Upton has been vague in recent interviews about who he would select to lead the Energy panel's five subcommittees, but last night he promised the Health gavel to Rep. Joe Pitts (R-Pa.). The other members who competed against Upton for the chairmanship would be well-positioned for subcommittee gavels, but all, save Stearns, would not commit to their preferences last night. Stearns said he would like to take over the Communications, Technology and the Internet Subcommittee, where he currently serves as ranking member.
Shimkus said he anticipated having discussions with Upton about a possible subcommittee chairmanship, but when asked which would be his preference, he demurred.
Barton, on the other hand, refused to talk about a potential subcommittee gavel altogether.
"I'm not going to comment," Barton said. "That's traditionally the prerogative of the chairman. I'm going to let Fred Upton enjoy his day."
Early reaction to the news was mixed.
Rep. Henry Waxman (D-Calif.), the current chairman of the committee and likely ranking member in the new Congress, said, "I'll look forward to working with him. He's a fine person, a respected legislator."
Waxman added, "We're certainly going to have strong disagreements, but I'm sure we'll handle it in a professional way."
Other members of the committee lamented Barton's loss.
"The Texan in me was pulling for the Texan to win the chairmanship," Rep. Michael Burgess (R-Texas) said of Barton. But he added, "It's time to unify and move forward."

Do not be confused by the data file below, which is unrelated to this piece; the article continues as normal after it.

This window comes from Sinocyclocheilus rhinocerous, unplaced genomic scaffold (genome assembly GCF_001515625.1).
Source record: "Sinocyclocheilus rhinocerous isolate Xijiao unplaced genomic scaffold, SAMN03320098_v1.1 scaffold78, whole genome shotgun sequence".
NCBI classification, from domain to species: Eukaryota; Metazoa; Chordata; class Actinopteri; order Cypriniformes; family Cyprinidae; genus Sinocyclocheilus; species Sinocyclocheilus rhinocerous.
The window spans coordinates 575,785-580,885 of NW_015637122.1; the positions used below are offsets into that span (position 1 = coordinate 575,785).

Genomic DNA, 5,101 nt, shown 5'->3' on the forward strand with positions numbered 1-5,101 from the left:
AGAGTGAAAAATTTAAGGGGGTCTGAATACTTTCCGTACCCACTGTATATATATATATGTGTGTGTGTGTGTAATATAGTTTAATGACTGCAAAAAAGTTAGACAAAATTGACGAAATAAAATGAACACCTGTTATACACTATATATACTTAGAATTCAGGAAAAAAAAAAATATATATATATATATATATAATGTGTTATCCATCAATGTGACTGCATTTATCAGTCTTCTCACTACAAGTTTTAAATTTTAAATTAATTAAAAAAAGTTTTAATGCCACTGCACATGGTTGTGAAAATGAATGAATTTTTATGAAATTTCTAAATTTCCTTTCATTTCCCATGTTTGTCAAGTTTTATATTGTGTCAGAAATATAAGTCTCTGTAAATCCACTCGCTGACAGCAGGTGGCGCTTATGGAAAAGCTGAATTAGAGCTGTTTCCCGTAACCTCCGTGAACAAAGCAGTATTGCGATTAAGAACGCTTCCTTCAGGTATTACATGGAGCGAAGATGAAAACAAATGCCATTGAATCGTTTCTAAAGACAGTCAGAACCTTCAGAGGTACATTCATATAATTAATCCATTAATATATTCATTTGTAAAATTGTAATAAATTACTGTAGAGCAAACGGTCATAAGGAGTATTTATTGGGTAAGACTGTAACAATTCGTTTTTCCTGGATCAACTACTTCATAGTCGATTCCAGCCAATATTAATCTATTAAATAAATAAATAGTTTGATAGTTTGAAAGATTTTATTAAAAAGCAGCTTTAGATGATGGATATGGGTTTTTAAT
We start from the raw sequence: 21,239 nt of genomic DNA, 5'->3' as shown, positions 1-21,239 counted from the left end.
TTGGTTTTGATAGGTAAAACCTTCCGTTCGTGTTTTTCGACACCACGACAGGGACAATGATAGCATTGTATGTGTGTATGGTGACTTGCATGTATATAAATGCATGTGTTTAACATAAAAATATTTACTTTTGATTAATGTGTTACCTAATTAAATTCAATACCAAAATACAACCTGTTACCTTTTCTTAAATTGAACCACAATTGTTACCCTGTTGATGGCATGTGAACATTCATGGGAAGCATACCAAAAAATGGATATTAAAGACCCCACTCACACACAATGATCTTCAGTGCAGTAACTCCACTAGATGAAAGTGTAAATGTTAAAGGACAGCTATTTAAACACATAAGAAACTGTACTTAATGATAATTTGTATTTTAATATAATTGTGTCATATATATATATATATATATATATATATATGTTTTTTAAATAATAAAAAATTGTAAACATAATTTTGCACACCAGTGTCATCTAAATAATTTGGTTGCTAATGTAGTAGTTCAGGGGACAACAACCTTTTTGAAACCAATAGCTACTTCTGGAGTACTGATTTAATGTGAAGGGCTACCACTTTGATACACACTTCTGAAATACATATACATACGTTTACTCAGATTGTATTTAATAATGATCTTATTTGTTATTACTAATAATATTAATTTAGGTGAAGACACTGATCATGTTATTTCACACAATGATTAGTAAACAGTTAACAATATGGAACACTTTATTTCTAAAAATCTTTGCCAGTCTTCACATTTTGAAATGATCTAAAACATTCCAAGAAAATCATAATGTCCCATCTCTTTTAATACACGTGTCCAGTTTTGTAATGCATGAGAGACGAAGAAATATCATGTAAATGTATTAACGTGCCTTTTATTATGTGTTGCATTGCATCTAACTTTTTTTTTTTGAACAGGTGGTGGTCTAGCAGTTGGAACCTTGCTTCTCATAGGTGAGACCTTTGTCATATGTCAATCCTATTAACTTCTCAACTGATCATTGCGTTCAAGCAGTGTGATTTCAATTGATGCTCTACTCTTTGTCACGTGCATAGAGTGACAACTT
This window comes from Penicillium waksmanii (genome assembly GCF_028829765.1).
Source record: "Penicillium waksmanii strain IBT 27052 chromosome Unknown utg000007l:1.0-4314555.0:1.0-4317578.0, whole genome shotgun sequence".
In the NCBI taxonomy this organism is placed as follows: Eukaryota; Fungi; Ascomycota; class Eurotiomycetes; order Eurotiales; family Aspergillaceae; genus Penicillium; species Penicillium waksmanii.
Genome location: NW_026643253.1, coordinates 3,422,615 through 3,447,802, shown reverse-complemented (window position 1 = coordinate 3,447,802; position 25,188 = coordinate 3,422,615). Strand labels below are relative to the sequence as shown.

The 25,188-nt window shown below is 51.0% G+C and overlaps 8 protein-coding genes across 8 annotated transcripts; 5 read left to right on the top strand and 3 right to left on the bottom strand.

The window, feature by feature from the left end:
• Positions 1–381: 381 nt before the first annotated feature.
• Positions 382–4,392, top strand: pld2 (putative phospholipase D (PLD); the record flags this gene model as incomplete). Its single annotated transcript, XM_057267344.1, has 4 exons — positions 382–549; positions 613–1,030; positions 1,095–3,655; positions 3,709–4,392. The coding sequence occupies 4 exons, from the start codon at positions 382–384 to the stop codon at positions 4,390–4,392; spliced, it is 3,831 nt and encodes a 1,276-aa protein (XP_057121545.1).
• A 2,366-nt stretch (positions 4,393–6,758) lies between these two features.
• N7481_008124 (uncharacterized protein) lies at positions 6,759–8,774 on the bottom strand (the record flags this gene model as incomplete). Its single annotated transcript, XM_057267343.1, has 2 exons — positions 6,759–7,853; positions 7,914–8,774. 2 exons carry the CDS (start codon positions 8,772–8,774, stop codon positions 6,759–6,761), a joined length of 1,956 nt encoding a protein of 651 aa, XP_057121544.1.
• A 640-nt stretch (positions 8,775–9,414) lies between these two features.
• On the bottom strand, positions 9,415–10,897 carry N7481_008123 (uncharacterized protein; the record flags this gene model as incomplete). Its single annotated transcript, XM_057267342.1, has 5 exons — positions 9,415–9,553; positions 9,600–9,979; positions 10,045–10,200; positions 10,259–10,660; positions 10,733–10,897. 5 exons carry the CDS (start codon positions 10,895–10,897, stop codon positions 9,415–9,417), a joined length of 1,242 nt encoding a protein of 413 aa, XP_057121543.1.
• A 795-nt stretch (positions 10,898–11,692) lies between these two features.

Rep. Ralph Hall, another Texas Republican who was selected last night to chair the Science and Technology Committee, said, "I did everything I could for Joe. He was a good chairman, a fair chairman."
Bracewell and Giuliani's Scott Segal called Upton "effective and productive."
Upton had compiled by far the most politically centrist record of the four contenders for the Energy and Commerce gavel.
Environmentalists praised the congressman's previous positions in favor of clean energy but said they were concerned about his recent statements on oil and gas drilling and opposition to renewable energy tax credits, among other things.
"We hope that, in this important post and in the face of pressure from corporate special interests and his own party, Rep. Upton will continue to stand up for the principles he's supported throughout his congressional tenure -- reducing pollution, allowing the EPA to do its job of protecting Americans' health, and increasing clean energy production," said Sierra Club executive director Michael Brune in a statement.
Adam Kolton, of the National Wildlife Federation, said Upton's selection as chairman could give him a venue for promoting clean energy development.
"But it only matters who your captain is if your team is willing to step onto the field and play," Kolton warned. "We're hopeful that the House Republicans will work with the Senate and President Obama to find meaningful solutions to our interconnected economic, energy and climate challenges."
Reporters Phil Taylor, Sarah Abruzzese and Katherine Ling contributed.